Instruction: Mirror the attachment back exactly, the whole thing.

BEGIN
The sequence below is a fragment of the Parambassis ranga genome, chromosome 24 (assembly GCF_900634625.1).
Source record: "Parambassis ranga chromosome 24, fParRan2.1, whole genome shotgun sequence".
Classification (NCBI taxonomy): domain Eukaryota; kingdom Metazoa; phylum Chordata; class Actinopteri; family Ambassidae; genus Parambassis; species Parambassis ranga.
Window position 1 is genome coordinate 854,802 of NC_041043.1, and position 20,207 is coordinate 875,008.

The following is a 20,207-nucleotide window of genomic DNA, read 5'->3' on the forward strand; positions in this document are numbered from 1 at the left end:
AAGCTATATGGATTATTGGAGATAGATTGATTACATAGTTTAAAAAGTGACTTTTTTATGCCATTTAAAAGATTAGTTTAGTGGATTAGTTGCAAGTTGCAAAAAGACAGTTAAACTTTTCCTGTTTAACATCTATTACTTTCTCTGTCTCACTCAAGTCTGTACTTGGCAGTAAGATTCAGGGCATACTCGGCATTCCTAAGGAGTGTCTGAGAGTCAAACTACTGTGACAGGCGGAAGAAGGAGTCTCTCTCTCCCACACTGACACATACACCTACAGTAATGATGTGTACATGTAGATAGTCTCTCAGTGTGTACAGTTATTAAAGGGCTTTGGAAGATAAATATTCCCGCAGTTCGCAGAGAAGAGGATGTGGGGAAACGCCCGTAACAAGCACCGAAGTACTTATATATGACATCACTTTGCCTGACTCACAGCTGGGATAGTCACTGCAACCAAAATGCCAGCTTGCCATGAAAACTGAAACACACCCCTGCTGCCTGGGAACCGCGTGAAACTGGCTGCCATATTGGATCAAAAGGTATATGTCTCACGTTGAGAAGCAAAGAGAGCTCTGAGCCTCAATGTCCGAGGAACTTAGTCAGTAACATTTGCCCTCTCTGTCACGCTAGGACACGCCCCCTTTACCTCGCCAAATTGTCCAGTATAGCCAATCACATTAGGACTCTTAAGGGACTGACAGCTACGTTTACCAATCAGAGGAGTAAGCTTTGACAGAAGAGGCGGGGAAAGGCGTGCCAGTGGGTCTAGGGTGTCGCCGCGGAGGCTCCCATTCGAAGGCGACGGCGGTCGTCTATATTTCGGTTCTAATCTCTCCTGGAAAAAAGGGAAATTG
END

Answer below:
The sequence below is a fragment of the Parambassis ranga genome, chromosome 24 (assembly GCF_900634625.1).
Source record: "Parambassis ranga chromosome 24, fParRan2.1, whole genome shotgun sequence".
Classification (NCBI taxonomy): domain Eukaryota; kingdom Metazoa; phylum Chordata; class Actinopteri; family Ambassidae; genus Parambassis; species Parambassis ranga.
Window position 1 is genome coordinate 854,802 of NC_041043.1, and position 20,207 is coordinate 875,008.

The following is a 20,207-nucleotide window of genomic DNA, read 5'->3' on the forward strand; positions in this document are numbered from 1 at the left end:
AAGCTATATGGATTATTGGAGATAGATTGATTACATAGTTTAAAAAGTGACTTTTTTATGCCATTTAAAAGATTAGTTTAGTGGATTAGTTGCAAGTTGCAAAAAGACAGTTAAACTTTTCCTGTTTAACATCTATTACTTTCTCTGTCTCACTCAAGTCTGTACTTGGCAGTAAGATTCAGGGCATACTCGGCATTCCTAAGGAGTGTCTGAGAGTCAAACTACTGTGACAGGCGGAAGAAGGAGTCTCTCTCTCCCACACTGACACATACACCTACAGTAATGATGTGTACATGTAGATAGTCTCTCAGTGTGTACAGTTATTAAAGGGCTTTGGAAGATAAATATTCCCGCAGTTCGCAGAGAAGAGGATGTGGGGAAACGCCCGTAACAAGCACCGAAGTACTTATATATGACATCACTTTGCCTGACTCACAGCTGGGATAGTCACTGCAACCAAAATGCCAGCTTGCCATGAAAACTGAAACACACCCCTGCTGCCTGGGAACCGCGTGAAACTGGCTGCCATATTGGATCAAAAGGTATATGTCTCACGTTGAGAAGCAAAGAGAGCTCTGAGCCTCAATGTCCGAGGAACTTAGTCAGTAACATTTGCCCTCTCTGTCACGCTAGGACACGCCCCCTTTACCTCGCCAAATTGTCCAGTATAGCCAATCACATTAGGACTCTTAAGGGACTGACAGCTACGTTTACCAATCAGAGGAGTAAGCTTTGACAGAAGAGGCGGGGAAAGGCGTGCCAGTGGGTCTAGGGTGTCGCCGCGGAGGCTCCCATTCGAAGGCGACGGCGGTCGTCTATATTTCGGTTCTAATCTCTCCTGGAAAAAAGGGAAATTG